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If a true vacuum bubble will occur in our universe, how fast is it going to expand?

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The speed of light –  Michael Brown Sep 2 '13 at 8:00
    
@MichaelBrown is going to expand at our value of speed of light (300.000 km/s) because is the top speed for information to travel? –  user27494 Sep 2 '13 at 8:09
    
@MichaelBrown: It's generally said that a phase change would propagate at the speed of light, but is this just a general principle that it would propagate as fast as it can or is there a calculation to back up the claim? –  John Rennie Sep 2 '13 at 8:46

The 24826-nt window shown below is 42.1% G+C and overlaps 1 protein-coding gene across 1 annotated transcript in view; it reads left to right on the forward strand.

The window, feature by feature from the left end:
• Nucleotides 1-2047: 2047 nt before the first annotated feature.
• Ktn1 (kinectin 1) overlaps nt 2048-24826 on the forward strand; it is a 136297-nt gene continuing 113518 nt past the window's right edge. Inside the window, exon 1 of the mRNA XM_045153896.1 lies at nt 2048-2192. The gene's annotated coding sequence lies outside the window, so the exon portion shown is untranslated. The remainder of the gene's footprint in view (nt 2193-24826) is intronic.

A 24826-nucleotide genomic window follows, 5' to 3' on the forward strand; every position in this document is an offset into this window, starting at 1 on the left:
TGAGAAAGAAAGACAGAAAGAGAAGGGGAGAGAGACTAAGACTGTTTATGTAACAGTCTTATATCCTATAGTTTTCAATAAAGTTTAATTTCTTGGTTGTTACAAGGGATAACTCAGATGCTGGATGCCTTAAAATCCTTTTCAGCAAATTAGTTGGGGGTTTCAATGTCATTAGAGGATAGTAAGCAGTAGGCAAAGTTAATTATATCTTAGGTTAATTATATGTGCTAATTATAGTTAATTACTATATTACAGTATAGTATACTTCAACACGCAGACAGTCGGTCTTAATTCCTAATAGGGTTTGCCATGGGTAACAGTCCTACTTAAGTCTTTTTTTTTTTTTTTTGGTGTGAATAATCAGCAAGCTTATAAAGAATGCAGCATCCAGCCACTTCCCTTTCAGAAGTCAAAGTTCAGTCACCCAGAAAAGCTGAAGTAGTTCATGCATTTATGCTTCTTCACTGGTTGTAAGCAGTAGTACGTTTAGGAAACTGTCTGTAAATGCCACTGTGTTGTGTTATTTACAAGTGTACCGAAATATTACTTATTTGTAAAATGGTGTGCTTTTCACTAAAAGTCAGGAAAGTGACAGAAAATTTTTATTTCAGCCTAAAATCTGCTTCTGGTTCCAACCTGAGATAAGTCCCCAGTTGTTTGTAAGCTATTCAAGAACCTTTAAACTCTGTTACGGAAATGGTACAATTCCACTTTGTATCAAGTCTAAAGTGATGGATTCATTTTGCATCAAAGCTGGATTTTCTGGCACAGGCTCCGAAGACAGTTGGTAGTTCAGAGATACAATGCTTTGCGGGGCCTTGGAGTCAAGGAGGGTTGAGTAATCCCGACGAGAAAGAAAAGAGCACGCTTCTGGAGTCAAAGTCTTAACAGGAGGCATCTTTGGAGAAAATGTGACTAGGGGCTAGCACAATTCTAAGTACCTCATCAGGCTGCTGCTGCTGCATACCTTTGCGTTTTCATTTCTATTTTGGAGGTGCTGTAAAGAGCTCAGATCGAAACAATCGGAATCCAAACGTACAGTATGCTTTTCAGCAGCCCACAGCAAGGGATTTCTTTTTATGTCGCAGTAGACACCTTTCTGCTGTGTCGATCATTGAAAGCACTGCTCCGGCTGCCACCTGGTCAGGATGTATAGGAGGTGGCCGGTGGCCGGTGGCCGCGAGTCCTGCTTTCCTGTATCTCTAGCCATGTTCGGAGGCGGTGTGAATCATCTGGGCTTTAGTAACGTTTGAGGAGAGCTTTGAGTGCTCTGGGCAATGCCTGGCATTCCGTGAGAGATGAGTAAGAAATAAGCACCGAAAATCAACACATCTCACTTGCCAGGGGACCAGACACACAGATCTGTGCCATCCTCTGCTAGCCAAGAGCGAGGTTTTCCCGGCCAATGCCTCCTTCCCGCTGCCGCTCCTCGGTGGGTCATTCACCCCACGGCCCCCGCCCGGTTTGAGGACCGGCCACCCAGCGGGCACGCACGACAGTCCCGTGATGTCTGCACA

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@JohnRennie It's general for the false vacuum case. The calculations are found in the old papers by Coleman. Basically you have an $O(4)$ invariant bubble solution in Euclidean space which you Wick rotate back to Minkowski spacetime to get a hyperboloid which asymptotes to the light cone. So not really $c$, but exponentially close to it for macroscopic times. In the finite temperature case (like a first order phase transition in the early universe) the plasma causes friction which slows down the bubble wall, possibly even to subsonic velocities (see the electroweak phase transition literature) –  Michael Brown Sep 2 '13 at 10:45
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